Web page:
Westport woman gets 9 months for criminal mistreatment of 96-year-old mother

A Westport woman will spend nine months in Grays Harbor County Jail after mistreating her 96-year-old mother leading up to the older woman’s death. The mother arrived at the hospital with a dozen severe bedsores, covered in feces, according to statements from hospital personnel.

Virginia L. Crowell, 66, was sentenced Monday in Grays Harbor Superior Court for second-degree criminal mistreatment of her mother, Virginia Crandall. Crandall moved in with Crowell after multiple stroke-like events in 2007, and relatives, including Crowell’s siblings and daughter, gave statements describing Crandall’s decline and increasing isolation.

“The defendant voluntarily took on this responsibility and then, essentially, shirked it,” Interim Prosecutor Gerald Fuller wrote in his sentencing statement. “It is quite apparent that Mrs. Crandall was receiving little if any care.”

Two of Crowell’s sisters wrote letters to the court asking for “as strict a sentence as possible.”

One noted that Crandall had been in good health before moving in with Crowell.

“Her last few weeks of life were spent in constant, agonizing pain and there was nothing that could be done to help her or reverse the damage that was done — even though we moved her to a facility that specialized in treating these sorts of wounds,” one sibling wrote.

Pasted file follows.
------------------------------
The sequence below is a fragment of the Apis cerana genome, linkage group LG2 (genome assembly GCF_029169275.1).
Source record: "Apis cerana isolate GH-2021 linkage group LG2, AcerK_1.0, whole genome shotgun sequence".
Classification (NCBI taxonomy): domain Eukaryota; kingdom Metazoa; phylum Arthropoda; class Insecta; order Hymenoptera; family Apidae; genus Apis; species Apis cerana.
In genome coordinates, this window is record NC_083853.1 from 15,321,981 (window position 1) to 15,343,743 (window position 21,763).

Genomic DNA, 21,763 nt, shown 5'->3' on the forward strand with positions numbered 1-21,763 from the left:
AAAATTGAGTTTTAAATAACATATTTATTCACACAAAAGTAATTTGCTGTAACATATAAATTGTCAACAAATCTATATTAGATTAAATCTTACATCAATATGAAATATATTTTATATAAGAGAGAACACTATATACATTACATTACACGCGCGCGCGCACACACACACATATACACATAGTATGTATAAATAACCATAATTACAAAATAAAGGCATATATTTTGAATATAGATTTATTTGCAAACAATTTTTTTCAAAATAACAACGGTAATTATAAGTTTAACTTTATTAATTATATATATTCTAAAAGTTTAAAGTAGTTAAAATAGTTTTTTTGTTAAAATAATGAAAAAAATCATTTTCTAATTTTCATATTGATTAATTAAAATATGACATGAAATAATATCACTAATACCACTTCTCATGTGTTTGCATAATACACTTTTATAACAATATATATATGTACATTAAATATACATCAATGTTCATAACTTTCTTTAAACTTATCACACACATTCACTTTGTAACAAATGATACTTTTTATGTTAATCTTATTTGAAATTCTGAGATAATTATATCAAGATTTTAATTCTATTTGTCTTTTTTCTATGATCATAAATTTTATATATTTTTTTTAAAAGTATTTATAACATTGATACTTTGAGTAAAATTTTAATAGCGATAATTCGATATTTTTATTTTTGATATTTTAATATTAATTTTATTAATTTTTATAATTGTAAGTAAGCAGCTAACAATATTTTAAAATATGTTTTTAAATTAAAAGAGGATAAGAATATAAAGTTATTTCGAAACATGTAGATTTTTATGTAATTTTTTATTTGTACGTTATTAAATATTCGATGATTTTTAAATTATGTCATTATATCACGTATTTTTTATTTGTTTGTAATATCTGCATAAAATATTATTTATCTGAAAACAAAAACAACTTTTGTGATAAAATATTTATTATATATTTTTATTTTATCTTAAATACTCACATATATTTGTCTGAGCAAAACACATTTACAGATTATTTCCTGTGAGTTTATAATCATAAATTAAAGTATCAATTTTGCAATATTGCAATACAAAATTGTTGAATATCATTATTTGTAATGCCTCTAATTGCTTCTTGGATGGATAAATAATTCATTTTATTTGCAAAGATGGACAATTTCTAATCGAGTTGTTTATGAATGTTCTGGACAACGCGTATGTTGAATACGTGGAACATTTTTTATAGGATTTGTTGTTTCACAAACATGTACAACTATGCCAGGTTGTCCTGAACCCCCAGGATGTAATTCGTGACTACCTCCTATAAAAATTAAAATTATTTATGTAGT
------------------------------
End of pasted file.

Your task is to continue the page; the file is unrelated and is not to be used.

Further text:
On May 27, 2012, Crowell was admitted to Grays Harbor Community Hospital, and in the course of visiting her, a relative found no one was caring for Crandall, according to court records. The woman said she was told by another relative no one was caring for Crandall’s “wounds.”

Crandall was taken by ambulance to Community Hospital, where staff noted her serious condition.

“She was emaciated, covered in feces, did not appear to have been bathed,” a nurse wrote in a statement to police.

Crandall was eventually discharged to a skilled nursing facility for treatment for septicemia and died six weeks later.

According to the National Institutes of Health, septicemia is a serious infection also known as blood poisoning.

Prosecutors note the King County Medical Examiner couldn’t definitively state to what extent the lack of care for the ulcers played a role in Crandall’s death, but found the cause was “sepsis and pneumonia with numerous pressure ulcers,” charging documents state.

Relatives recall Crowell insisted she be granted power of attorney over Crandall, and handle Crandall’s Social Security checks. Bank records show Crandall’s account was used to make purchases from state liquor stores in five months of 2011 and 2012, and was overdrawn two months of 2012.

“The misappropriation of all of our mother’s Social Security income, which Virginia used for her own personal entertainment and none of which went to care for our mother, only adds to the inconsideration and thoughtlessness that was shown,” a sibling wrote.

In her statement to police, Crowell said her mother had not been in pain, and when she found Crandall had pressure sores, Crowell sought treatment.

“We did all we could knowingly do,” Crowell wrote.


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